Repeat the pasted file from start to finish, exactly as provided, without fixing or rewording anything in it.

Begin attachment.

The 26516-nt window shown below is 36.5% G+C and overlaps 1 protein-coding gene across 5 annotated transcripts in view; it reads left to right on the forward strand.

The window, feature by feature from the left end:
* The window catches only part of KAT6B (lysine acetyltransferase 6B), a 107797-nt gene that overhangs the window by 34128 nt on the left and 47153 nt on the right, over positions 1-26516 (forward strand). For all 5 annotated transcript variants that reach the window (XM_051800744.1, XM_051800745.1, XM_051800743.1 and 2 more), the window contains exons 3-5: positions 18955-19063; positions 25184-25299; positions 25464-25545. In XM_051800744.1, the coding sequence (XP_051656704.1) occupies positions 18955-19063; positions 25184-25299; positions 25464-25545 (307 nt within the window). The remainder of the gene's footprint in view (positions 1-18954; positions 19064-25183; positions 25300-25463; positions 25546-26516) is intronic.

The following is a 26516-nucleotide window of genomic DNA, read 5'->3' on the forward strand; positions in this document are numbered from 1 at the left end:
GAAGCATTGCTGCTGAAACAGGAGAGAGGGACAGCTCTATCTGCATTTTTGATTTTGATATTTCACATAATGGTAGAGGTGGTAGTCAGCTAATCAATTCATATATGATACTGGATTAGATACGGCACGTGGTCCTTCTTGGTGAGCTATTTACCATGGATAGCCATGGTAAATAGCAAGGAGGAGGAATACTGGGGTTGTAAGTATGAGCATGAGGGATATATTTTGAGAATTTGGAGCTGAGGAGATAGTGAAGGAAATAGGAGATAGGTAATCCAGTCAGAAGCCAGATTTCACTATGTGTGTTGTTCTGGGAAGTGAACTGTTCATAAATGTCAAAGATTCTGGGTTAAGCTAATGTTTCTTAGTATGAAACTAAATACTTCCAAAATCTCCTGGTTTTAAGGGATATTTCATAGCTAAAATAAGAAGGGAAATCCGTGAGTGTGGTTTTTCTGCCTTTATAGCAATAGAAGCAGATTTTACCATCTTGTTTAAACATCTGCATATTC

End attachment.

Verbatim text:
The 26516-nt window shown below is 36.5% G+C and overlaps 1 protein-coding gene across 5 annotated transcripts in view; it reads left to right on the forward strand.

The window, feature by feature from the left end:
* The window catches only part of KAT6B (lysine acetyltransferase 6B), a 107797-nt gene that overhangs the window by 34128 nt on the left and 47153 nt on the right, over positions 1-26516 (forward strand). For all 5 annotated transcript variants that reach the window (XM_051800744.1, XM_051800745.1, XM_051800743.1 and 2 more), the window contains exons 3-5: positions 18955-19063; positions 25184-25299; positions 25464-25545. In XM_051800744.1, the coding sequence (XP_051656704.1) occupies positions 18955-19063; positions 25184-25299; positions 25464-25545 (307 nt within the window). The remainder of the gene's footprint in view (positions 1-18954; positions 19064-25183; positions 25300-25463; positions 25546-26516) is intronic.

The following is a 26516-nucleotide window of genomic DNA, read 5'->3' on the forward strand; positions in this document are numbered from 1 at the left end:
GAAGCATTGCTGCTGAAACAGGAGAGAGGGACAGCTCTATCTGCATTTTTGATTTTGATATTTCACATAATGGTAGAGGTGGTAGTCAGCTAATCAATTCATATATGATACTGGATTAGATACGGCACGTGGTCCTTCTTGGTGAGCTATTTACCATGGATAGCCATGGTAAATAGCAAGGAGGAGGAATACTGGGGTTGTAAGTATGAGCATGAGGGATATATTTTGAGAATTTGGAGCTGAGGAGATAGTGAAGGAAATAGGAGATAGGTAATCCAGTCAGAAGCCAGATTTCACTATGTGTGTTGTTCTGGGAAGTGAACTGTTCATAAATGTCAAAGATTCTGGGTTAAGCTAATGTTTCTTAGTATGAAACTAAATACTTCCAAAATCTCCTGGTTTTAAGGGATATTTCATAGCTAAAATAAGAAGGGAAATCCGTGAGTGTGGTTTTTCTGCCTTTATAGCAATAGAAGCAGATTTTACCATCTTGTTTAAACATCTGCATATTC